The U.K. economy suffered more than any major European nation during the coronavirus lockdowns, piling pressure on the government to ensure the withdrawal of its support programs doesn’t derail the nascent recovery.

Gross domestic product plunged 20.4 per cent in the second quarter, the most since records began in 1955 and roughly double that of Germany and the U.S. It also pushed Britain into its first recession since 2009.

The report followed massive job losses since the start of the pandemic, and Chancellor of the Exchequer Rishi Sunak acknowledged that more pain is to come.

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“I’ve said before that hard times were ahead, and today’s figures confirm that hard times are here,” he said following the release. “Hundreds of thousands of people have already lost their jobs, and sadly in the coming months many more will.”

That casts a light on the risks of winding down government support for companies and workers too soon. Almost 10 million jobs have been put on furlough programs under which the government pays the wages. Sunak, who has borrowed tens of billions of pounds to finance spending, insists the time has come to start phasing the plan out, although his critics say it should be extended.

'Tricky job'

“Sunak has got a tricky job,” said James Smith, developed markets economist at ING. “There’s no easy answer to the Job Retention Scheme and that’s the main risk at the moment as that is unwound. There’s a real chance that the recovery stalls if unemployment broadens out.”

A rebound is under way -- U.K. output jumped a record 8.7 per cent in June, beating forecasts -- but high frequency data such as credit card spending and electricity use are still well below pre-pandemic levels. They’ve more or less recovered in other major European economies, according to Bloomberg Economics.

The U.K. economy has been hit particularly hard because of its reliance on services and “social consumption,” such as eating out and shopping. And there are worrying signs that the upturn could soon run out of steam.

Localized jumps in infections have heightened concerns over more shutdowns, government wage support is being phased out, and companies face higher tariffs should Britain fail to agree a trade deal with the European Union by the end of the year.

Prime Minister Boris Johnson has come under fire for failing to respond quickly enough to the virus, and the opposition Labour Party wasted no time in blaming his government for the scale of the slump.

“A downturn was inevitable after lockdown -- but Johnson’s jobs crisis wasn’t,” said Shadow Chancellor Anneliese Dodds. “Now he must take responsibility, scrap the one-size-fits-all withdrawal of wage support and bring the health crisis properly under control.”

Economists and investors expect the Bank of England to boost its monetary stimulus later this year by increasing bond purchases. The central bank has already pumped billions of pounds into the financial system and has cut its key interest rate to near zero.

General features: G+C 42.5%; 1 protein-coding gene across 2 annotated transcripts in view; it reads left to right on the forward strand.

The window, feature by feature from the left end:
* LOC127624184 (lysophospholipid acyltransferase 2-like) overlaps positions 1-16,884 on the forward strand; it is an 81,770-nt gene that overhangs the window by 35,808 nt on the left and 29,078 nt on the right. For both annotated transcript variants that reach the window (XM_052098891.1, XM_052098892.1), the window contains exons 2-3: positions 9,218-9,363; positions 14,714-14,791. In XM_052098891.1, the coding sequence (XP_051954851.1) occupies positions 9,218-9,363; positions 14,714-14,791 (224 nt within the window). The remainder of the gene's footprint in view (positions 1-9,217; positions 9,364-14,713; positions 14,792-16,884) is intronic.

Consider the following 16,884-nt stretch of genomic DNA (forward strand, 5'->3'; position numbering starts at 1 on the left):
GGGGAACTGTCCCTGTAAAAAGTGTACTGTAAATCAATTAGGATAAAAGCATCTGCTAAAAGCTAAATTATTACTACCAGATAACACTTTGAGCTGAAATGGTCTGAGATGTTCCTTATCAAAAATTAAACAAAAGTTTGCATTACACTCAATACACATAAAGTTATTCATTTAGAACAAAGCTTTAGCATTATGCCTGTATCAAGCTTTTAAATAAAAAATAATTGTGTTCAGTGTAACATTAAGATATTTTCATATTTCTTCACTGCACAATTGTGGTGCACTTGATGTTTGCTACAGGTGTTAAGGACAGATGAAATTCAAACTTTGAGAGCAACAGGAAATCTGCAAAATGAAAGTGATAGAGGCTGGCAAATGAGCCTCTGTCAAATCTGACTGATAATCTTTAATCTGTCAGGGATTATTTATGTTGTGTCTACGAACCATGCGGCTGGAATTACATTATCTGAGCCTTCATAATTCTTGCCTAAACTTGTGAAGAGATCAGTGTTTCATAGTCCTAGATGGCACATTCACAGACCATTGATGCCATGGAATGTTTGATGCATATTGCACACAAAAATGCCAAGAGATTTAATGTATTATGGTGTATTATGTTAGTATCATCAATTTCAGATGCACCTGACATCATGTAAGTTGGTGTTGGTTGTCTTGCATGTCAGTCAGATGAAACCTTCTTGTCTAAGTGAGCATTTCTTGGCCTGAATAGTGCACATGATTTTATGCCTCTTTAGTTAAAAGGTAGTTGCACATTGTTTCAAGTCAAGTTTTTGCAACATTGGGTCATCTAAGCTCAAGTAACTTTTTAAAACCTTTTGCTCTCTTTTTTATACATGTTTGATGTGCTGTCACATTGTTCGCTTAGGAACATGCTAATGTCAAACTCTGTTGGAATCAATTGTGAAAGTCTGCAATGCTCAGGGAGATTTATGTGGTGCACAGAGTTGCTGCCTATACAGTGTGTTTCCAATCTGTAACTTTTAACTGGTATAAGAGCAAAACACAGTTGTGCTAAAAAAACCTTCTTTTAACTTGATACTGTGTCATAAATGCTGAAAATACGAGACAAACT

Sunak on Wednesday once again ruled out a return to austerity to repair the huge fiscal damage inflicted by the pandemic, but warned of “difficult decisions” ahead -- a hint that higher earners could face tax increases. The chancellor is due to hold a budget in the autumn.

U.K. government bonds signal continued pessimism toward prospects of a swift economic recovery. Yields on five-year debt, while rising, are still among the lowest points on the curve in a sign that the market still expects the BOE to ease further.

What Bloomberg’s Economists Say...

“Stimulus provided by reopening the economy is likely to push output higher over the summer, but the recovery will likely lose steam in the fall. We expect the BOE to ease as the rebound proves less complete than set out in its forecasts last week, though we now think there’s a risk that more stimulus comes in early 2021 rather than the end of this year.”

-- Dan Hanson, senior U.K. economist. Read his full REACT.

The latest figures add to evidence Britain is paying a heavy price for being slower than most of its peers to enter a lockdown in March, with GDP slumping to its lowest level since 2003 last quarter. The country also has Europe’s highest death toll from the coronavirus, and probably has the worst downturn of any major economy worldwide.

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The damage in the second quarter was widespread, with the construction industry alone seeing a 35% contraction. The report also showed:

Services, the biggest part of the economy, shrank 20% and industrial production plunged 17%.
Government spending fell 14%, while business investment plunged 31.4%, and consumer spending declined 23.1%
Productivity, as measured by output per hour, fell a record 2.5%
The peak to trough decline in GDP between February and April was 25.6%

The BOE has highlighted the labor market as a key concern, with officials fearing a jump in unemployment when government job support is withdrawn later this year. Data Tuesday showed the number of employees on payrolls is already down around 730,000 compared with March.

The central bank warns that the longer the recovery takes, the greater the risk of economic “scarring.”

--With assistance from Zoe Schneeweiss, Harumi Ichikura, James Hirai, Tim Ross and Brian Swint.